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Old 11-20-2010, 05:38 PM   #1
GordonT
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Default All-Grain - La Chouffe

Recipe Type: All Grain
Yeast: Wyeast Ardennes
Yeast Starter: Wyeast Smack pack
Additional Yeast or Yeast Starter: none
Batch Size (Gallons): 5
Original Gravity: 1075
Final Gravity: 1015
IBU: 7
Boiling Time (Minutes): 90
Color: Golden
Primary Fermentation (# of Days & Temp): 1 week
Secondary Fermentation (# of Days & Temp): 1 week
Tasting Notes: Malty, spicy and a hint of smoke

I've been working this beer clone for a couple of years now. In side by side tests with the original I find theirs is drier and has a tang to it that mine hasn't. I think theirs may come from a larger addition of sugar. Most people prefer mine to the original. Something to be said for fresh beer.

16 lbs lager malt
1.1 lbs white syrup

1 oz Spalt or Perle in the boil
.5 Hallertau at 30
3/4 oz Saaz at 5

.4 oz crushed coriander seed at the end of the boil

This beer should be fermented at a high temperature. Living in a temperate part of the world I often have to resort to a brew belt to up the temp.

This is a favorite of mine and one I try to keep on tap as a standard. It is fine to drink young and is usually good after just a week or so in the keg.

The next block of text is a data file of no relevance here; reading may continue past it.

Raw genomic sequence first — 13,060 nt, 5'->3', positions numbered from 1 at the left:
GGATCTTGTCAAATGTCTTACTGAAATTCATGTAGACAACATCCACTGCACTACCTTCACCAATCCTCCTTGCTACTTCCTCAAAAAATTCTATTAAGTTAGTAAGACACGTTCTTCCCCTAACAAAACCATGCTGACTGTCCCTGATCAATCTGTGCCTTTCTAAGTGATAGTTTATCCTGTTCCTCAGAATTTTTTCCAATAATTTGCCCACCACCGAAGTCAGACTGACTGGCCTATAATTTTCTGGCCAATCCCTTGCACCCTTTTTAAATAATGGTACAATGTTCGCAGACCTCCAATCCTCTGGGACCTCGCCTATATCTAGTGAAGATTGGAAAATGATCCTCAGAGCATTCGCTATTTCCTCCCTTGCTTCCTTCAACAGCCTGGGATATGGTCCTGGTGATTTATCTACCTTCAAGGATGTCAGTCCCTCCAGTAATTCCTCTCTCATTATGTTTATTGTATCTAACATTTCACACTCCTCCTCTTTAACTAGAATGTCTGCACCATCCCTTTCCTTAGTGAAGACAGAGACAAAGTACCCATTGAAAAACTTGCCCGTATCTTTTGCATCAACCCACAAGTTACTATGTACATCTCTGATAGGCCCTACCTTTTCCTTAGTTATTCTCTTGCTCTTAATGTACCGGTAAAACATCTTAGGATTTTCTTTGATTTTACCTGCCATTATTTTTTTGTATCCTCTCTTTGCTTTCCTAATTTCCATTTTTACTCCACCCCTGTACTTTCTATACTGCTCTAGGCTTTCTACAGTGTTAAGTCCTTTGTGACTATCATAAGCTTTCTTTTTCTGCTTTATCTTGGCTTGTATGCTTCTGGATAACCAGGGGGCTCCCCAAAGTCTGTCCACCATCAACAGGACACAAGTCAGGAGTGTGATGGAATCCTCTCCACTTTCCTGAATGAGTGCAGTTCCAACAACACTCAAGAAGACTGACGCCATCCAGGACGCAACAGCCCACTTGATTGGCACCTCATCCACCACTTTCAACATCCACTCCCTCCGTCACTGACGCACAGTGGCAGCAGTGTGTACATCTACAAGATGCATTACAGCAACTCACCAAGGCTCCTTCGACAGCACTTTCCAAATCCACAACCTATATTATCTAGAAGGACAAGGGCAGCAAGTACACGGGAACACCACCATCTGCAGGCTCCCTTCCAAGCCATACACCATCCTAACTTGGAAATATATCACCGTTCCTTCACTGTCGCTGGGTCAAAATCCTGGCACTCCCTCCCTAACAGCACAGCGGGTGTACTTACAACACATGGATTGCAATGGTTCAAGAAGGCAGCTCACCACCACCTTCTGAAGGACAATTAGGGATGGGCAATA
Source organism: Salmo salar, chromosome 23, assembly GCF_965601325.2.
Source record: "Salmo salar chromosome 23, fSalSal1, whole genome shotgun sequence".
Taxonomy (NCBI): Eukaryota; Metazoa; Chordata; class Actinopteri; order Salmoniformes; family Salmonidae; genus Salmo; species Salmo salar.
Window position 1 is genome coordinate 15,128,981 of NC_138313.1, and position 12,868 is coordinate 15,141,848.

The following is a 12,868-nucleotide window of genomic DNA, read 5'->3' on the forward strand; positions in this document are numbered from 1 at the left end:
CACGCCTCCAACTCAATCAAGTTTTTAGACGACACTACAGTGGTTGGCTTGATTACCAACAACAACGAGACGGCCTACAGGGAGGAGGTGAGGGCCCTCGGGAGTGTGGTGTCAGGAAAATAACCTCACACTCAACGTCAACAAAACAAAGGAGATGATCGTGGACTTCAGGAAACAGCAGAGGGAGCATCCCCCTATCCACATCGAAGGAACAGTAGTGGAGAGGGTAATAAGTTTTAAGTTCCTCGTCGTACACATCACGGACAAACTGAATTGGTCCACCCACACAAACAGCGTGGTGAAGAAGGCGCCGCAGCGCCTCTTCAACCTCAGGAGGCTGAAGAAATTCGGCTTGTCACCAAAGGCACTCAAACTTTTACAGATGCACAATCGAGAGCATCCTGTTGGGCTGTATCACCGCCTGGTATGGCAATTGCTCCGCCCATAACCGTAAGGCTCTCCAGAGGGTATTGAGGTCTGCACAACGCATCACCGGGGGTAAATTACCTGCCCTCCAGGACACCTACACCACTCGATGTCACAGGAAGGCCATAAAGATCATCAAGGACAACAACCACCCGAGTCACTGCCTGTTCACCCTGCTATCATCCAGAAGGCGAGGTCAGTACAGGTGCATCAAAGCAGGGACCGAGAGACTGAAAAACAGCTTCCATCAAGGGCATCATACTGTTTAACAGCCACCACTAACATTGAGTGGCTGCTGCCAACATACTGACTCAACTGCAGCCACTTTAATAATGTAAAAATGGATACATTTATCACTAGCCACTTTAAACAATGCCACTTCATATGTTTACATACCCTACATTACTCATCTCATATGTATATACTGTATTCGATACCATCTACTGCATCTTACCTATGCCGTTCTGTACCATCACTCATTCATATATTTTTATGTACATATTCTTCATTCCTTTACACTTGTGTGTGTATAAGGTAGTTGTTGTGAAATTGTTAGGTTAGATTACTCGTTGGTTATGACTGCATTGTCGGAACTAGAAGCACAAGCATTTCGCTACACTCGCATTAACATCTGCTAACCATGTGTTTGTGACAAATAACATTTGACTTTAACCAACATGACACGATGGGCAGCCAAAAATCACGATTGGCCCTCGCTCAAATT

It changes over time, dries out and becomes more like an aperitif. An uncomplicated recipe that produces a beer of great complexity.

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Old 11-20-2010, 05:52 PM   #2
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Mash temp?

What's white syrup? Which lager malt do you use? This sounds perfect since I live in South FL, it's around 75 in my apartment.

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I think a more pertinent question is where is AB and Miller Coors getting all of their horse urine?
Primary: Belgian Pale Ale w. Brett | Saison | Mango Pulp Wine | Graff, 10 gal

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Old 11-20-2010, 06:59 PM   #3
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I went with my usual mash schedule of 130 for 15, 150 for 30 and 160 for 15. I'm now leaving the temp close to 160 as I sparge. To make this drier mash at 150 for 45 minutes.

I'm from Canada so I'm using a malt from Saskatchewan called Prairie Malt. You could use Belgian malt but I'm not sure it is worth the price difference.

There has been a lot of discussion about what type of sugars Belgian brewers are using in their beers. Rock candi is not what they are using any longer. They are using simple cane sugars. The syrups I've decided to use are from my grocery store. I buy either Rogers or Crown 500 ml bottles (about 1.1 lbs). There are three varieties to choose from Golden dark syrup, Golden (lighter) and white. The white is pure white so keeps the beer from having any added colour. La Chouffe is a very pale beer.

75 is a great temperature for this yeast. I read recently that a well known brewery using a similar yeast has had their temps go as high as the 90s and the beer was still good. Good luck with it.

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Mash temp?